Stop use of vacuum to deliver the fetal head at cesarean

Placement of a vacuum can be effective in assisting with delivery of the fetal head at cesarean. For this reason, vacuum-assisted deliveries at cesarean are becoming more common. While the rate of complications caused by vacuum extraction of the fetal head at cesarean is not known, injuries have been reported. (19,20) As such, routine use of vacuum extraction at the time of cesarean delivery cannot be recommended.


Start disengaging the fetal head prior to cesarean

One useful technique in planning a cesarean in the second stage of labor or when an impacted fetal head is anticipated is to disengage the fetal head vaginally prior to skin incision. This can be done in the delivery room or in the operating room immediately prior to surgery with the help of an assistant.

While supporting the patient's legs, the assistant inserts a hand into the vagina and pushes upward on the fetal head with gentle, sustained effort. The assistant should use a cupped hand or the palm of the hand while attempting to both elevate and flex the fetal head. It is best to avoid using 1 or 2 fingers to elevate the head, as this may cause excessive pressure at a single point and lead to injury, such as a skull fracture (FIGURE). The assistant should disengage his or her hand only when the operating surgeon is able to reach down and secure the fetal head from above.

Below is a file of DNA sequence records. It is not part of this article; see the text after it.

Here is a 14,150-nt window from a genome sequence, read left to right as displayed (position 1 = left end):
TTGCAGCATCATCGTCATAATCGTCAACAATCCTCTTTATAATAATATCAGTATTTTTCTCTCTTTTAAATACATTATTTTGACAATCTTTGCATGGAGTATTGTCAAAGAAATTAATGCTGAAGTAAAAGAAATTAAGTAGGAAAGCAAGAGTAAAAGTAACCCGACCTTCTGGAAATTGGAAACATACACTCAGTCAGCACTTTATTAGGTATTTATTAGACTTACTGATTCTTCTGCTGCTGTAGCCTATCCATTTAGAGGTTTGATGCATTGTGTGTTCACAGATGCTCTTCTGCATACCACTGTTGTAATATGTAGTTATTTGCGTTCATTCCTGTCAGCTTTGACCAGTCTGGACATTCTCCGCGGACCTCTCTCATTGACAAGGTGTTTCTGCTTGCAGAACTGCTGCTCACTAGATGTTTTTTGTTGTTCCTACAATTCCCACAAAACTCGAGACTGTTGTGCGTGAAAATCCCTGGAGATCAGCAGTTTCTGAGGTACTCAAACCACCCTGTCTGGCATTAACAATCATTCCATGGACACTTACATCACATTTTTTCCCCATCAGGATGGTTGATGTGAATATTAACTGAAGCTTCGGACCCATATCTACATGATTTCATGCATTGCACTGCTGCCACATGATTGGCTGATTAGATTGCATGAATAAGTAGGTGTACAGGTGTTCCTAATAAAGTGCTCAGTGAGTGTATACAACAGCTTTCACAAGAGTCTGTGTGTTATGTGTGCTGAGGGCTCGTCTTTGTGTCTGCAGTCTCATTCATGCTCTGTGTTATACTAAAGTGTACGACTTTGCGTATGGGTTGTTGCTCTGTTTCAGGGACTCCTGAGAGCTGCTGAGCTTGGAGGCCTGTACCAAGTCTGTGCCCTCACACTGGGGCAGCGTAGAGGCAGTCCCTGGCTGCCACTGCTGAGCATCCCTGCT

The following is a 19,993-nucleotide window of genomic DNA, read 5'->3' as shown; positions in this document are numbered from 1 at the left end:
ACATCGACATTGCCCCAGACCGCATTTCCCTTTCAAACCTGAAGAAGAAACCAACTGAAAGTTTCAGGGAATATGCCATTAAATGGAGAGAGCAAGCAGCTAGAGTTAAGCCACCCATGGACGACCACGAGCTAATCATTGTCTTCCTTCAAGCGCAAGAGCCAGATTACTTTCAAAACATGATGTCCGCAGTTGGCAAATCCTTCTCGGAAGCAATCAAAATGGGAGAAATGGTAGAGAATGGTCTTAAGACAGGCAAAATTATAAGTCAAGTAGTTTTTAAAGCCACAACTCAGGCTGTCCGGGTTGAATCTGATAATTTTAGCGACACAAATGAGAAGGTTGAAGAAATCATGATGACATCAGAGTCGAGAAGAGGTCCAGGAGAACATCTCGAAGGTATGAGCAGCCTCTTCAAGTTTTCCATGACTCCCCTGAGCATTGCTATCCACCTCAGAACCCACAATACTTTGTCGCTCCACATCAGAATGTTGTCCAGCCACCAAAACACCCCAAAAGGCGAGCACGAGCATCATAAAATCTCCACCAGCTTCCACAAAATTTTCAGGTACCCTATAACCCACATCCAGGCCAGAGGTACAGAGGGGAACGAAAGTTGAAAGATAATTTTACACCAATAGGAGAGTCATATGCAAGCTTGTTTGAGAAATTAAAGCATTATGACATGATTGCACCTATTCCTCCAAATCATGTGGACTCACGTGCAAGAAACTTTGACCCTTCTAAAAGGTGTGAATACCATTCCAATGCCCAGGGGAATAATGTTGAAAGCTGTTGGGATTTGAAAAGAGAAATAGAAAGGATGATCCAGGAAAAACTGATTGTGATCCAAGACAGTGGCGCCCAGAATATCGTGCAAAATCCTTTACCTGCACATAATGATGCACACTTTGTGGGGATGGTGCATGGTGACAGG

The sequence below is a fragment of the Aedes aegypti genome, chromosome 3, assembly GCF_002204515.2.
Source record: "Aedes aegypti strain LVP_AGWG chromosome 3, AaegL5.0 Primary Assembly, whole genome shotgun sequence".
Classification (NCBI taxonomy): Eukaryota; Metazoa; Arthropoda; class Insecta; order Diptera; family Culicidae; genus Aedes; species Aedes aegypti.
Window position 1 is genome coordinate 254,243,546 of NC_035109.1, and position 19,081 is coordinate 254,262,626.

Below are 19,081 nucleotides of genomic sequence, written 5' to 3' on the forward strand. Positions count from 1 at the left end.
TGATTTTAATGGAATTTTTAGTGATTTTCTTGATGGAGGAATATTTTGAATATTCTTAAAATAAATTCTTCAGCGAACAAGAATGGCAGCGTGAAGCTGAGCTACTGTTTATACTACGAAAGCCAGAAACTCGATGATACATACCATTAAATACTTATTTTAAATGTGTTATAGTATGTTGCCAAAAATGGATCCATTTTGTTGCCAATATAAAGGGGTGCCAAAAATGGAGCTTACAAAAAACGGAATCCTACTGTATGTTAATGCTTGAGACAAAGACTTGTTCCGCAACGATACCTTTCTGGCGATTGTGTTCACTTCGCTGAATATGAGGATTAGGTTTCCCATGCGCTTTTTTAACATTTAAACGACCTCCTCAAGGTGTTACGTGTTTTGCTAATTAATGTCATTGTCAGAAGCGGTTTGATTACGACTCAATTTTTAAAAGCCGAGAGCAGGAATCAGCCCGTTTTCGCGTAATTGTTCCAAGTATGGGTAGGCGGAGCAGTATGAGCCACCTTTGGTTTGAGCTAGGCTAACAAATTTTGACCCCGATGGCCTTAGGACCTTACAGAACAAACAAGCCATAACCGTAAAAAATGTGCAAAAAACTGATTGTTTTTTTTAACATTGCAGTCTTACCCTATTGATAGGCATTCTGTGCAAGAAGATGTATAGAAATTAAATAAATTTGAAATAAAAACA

Elevating the fetal head prior to skin incision offers 3 major advantages:

1. It avoids the embarrassing situation of having the fetus deliver vaginally before it can be pulled out through the abdominal incision. Although rare, this has been known to happen, because the dense regional anesthesia further relaxes the pelvic floor musculature, leading to flexion and rotation of the fetal head, which then descends and delivers. Performing a final bimanual examination in the operating room after the establishment of surgical level anesthesia and immediately prior to skin incision will avoid this situation.

2. It elevates the fetal head, thereby creating additional space between the bony pelvis and fetal presenting part for the provider's hand to fit. This helps minimize injury to the fetus and to the maternal soft tissues at the time of cesarean.